Happy Thanksgiving! Regularly Scheduled Articles Will Resume Monday, December 1
March 23, 2012
The Meaning of Russell Branyan
A couple weeks ago, Mariners catcher Jesus Montero was on second base with two outs when a teammate singled. The third base coach held Mariners catcher Jesus Montero at third, and the radio announcers seemed shocked that the third base coach wasn’t more aggressive with two outs. This is what it means to be a radio announcer during spring training. Of course the Mariners aren’t going to send Mariners catcher Jesus Montero into a home plate collision during the first week of spring training games. Nothing that happens on the scoreboard matters. But it’s hard to follow baseball without caring, and so we end up caring.
And now that Google has accepted that this is a super sexy story about Mariners catcher Jesus Montero, let’s talk about Russell Branyan. Branyan signed a minor-league contract with the Yankees this winter. He got an invitation to spring training. The invitation was printed on very nice card stock, the Yankees being all class, but then Branyan forgot it on his refrigerator door and now he has to beg the guy at the door to let him in. The guy at the door is not budging:
“Infielder Russell Branyan and catcher Austin Romine, who are both suffering from back inflammation, continue to have no timetable for getting into Grapefruit League games. Branyan is still technically considered day-to-day.”
At this point, it’s extremely hard to imagine Branyan making the team. After signing Branyan, the Yankees added Raul Ibanez to DH and re-signed Eric Chavez to back up the corners. The team’s depth chart lists five designated hitters, and none of them is Branyan. (One of them is Derek Jeter, which is precious.) This is, quite possibly, the end of Russell Branyan’s career. Unlike Jesus Montero scoring from third base, this is a spring training story I actually care about. I suspect a lot of you do, too, because Russell Branyan might very well be the official mascot of the Baseball Prospectus era. I used to list Russell Branyan on my Friendster profile, under “Who You’d Like To Meet.” In the silly Us vs. Them paradigm that made 2002-2006 so much fun, Branyan was the perfect player for Us. He was always unwanted, his skills were underappreciated, he was stupid strong, and he most likely played for each of our favorite teams at some point.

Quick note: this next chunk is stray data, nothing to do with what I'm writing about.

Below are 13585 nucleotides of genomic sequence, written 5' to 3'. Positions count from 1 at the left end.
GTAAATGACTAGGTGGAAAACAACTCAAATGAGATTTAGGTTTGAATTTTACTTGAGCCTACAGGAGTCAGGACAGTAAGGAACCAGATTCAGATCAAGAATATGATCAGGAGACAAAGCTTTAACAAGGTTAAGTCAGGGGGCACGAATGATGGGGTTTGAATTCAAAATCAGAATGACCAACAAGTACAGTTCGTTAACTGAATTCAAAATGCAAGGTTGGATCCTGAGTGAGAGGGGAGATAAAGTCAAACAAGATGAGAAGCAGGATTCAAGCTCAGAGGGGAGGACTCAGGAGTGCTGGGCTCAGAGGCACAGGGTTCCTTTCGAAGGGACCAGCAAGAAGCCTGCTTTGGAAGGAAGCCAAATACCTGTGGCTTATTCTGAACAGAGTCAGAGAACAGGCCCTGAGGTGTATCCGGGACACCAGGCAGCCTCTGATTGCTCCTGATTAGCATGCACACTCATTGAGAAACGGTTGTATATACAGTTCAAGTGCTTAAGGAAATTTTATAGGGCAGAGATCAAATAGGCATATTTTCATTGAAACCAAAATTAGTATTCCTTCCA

The Yankees are Branyan’s 17th stop. That’s two more stops than Matt Stairs made, and one more than Terry Mulholland made. This is sort of staggering when you consider that Branyan is only 35; Stairs was famously nomadic (I once asked an agent whether he’d ever had a player tell him to just sign with whomever offered the most money, no matter where it was. His response: “Yeah, Matt Stairs.”) and played until he was 43 years old, and still Branyan already has him beat. Fifteen of Branyan’s stops have come just in the past eight years. To understand Branyan’s career, and to insert a framing device into this piece, we really have to go through those 17 stops.